Malta Today’s survey today bucks the trend. It is, therefore, by definition, too early to say if it’s the beginning of a trend and the beginning of the end of 15 years of Labour polling at ridiculous margins ahead of its only material rival. Next month things could return to normal. Individual surveys are only informative and predictive 24 hours before a general election. Statistical snapshots are as useful as taking a head x-ray to see how angry someone is. Trends matter and one survey does not a trend make.


But today’s Malta Today’s survey brings the nose of the PN within smelling distance of the PL’s arse. That tells us a few things that too many people refused to believe before now. I’m volunteering a list:

  1. People don’t like corruption and people will not, in response to a survey, say they support a government that is guilty of it.
  2. What people may not believe in the reporting of a journalist, or the campaigns of a civil society organisation, or the statements of a political party, they are prepared to believe if spoken by a judge.
  3. It is not true that people will not reward a political party that campaigns against corruption.
  4. If you separate the campaigns of hatred, conducted first by the Labour Party alone and for some time in coordination with the Nationalist Party, against Daphne Caruana Galizia from the facts that she revealed, people, even people who have voted for the Labour Party, will condemn the corrupt people whom she exposed.
  5. The Labour Party’s grip on the public’s support is not eternal, not unconditional, not invincible.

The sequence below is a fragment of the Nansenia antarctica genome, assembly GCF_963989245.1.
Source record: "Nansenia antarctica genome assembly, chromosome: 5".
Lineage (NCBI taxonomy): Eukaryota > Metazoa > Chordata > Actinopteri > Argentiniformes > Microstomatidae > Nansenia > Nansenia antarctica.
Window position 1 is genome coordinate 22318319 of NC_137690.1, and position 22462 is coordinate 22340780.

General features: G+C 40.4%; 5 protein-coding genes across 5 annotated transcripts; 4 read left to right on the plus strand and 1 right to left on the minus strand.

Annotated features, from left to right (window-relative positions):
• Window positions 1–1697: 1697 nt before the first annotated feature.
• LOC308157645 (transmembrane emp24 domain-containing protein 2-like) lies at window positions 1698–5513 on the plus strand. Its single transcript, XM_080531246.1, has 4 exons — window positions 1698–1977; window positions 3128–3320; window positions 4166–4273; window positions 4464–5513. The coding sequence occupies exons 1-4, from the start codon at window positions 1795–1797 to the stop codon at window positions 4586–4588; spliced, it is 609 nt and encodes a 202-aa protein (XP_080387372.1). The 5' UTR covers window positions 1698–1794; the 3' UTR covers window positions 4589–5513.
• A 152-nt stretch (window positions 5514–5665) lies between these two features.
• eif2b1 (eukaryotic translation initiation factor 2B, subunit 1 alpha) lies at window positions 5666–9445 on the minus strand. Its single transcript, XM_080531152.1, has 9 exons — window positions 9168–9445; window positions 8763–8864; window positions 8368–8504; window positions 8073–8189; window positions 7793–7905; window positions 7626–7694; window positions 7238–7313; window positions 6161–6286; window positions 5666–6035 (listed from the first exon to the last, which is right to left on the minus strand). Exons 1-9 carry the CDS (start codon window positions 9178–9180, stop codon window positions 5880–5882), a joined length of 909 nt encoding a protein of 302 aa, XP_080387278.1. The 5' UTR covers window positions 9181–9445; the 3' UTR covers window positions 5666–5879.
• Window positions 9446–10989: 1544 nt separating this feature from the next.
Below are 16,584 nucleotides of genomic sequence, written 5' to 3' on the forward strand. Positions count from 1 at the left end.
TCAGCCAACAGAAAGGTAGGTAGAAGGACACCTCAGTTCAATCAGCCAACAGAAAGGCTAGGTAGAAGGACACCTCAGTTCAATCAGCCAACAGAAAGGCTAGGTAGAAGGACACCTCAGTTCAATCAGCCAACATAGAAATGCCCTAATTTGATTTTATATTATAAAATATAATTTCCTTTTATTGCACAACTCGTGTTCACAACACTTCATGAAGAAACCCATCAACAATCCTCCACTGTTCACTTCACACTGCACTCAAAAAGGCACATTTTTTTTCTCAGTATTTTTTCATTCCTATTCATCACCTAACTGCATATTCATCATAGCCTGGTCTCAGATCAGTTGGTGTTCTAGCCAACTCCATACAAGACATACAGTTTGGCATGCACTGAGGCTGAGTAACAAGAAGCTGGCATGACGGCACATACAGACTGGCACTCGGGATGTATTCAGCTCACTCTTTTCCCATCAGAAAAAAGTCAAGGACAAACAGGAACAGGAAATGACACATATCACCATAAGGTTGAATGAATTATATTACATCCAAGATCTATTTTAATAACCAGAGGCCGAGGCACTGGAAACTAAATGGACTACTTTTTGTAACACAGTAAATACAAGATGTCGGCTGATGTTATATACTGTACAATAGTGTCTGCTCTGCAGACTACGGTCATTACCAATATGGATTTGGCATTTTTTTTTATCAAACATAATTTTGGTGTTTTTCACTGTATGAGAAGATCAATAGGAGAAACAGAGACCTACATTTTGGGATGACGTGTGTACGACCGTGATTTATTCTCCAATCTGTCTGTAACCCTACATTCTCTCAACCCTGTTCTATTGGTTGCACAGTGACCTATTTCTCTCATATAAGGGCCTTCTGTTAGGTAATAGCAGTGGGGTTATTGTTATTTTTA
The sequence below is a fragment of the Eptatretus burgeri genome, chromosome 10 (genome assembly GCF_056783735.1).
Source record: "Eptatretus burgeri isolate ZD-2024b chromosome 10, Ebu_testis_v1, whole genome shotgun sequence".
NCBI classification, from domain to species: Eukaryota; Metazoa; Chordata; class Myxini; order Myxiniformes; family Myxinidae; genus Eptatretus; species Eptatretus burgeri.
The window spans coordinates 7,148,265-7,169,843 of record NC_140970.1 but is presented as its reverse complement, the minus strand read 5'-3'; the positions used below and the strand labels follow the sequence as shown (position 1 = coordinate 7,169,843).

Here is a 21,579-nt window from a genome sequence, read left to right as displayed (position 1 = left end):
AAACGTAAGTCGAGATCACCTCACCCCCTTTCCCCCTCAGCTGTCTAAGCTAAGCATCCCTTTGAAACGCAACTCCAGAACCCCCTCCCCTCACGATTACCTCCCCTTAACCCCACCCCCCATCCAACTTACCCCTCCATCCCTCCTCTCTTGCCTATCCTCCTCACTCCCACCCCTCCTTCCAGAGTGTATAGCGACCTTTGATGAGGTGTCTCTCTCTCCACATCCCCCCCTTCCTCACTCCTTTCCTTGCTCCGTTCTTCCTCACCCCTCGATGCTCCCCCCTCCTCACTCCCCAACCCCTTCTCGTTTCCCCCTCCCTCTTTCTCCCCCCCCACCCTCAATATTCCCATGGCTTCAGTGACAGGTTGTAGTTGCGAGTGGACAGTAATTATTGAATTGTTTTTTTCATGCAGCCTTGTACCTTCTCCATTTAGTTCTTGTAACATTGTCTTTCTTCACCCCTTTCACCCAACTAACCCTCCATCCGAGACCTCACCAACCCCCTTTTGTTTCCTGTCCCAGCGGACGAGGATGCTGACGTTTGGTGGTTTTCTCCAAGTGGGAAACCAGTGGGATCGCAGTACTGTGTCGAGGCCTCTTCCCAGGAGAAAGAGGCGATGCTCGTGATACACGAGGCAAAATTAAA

Now let me speak of trends.

While some gave up on campaigning on corruption because they accepted Joseph Muscat’s dogma that people liked it, some of us fought relentlessly opening battle fronts and digging trenches that might still prove to be determining theatres of the war against corruption.

And some of us worked hard in lobbies and in court rooms to slow Labour’s onslaught on the institutions forcing changes where the government least wanted them to happen, particularly with respect to the independence of the judiciary.

Protecting institutions from government intrusion is not an end of itself. We then asked the institutions to do work the government is keen for them not to do. There’s the Panama Papers inquiry, the 17 Black inquiry, the Electrogas lawsuit, the Vitals/Steward inquiry, the Pilatus Bank challenge, and on and on.

Have you noticed how vicious Robert Abela’s bullying of the judiciary, particularly the magistrature, has been these last few weeks?

Have you noticed how pliant Angelo Gafà has been with his masters while his underlings have been resigning en masse?

Have you noticed how implacably they have defended Victoria Buttigieg through her blunders, accidental or otherwise?

They know and we know and you should know we’re coming up on crunch time. These next two years the edifice of corruption, from the top of which Robert Abela and his cronies threw rotten vegetables down at us, will collapse. They’ll be brought down to our level and we’ll be speaking on equal terms.

And after all is said and done, when people ask us why this corrupt regime fell, the answer will be the same we’ve given when nobody was listening. It’s the answer we gave for more than half of the last decade, because for the first half we relied on Daphne to say it for us: it’s the corruption, stupid.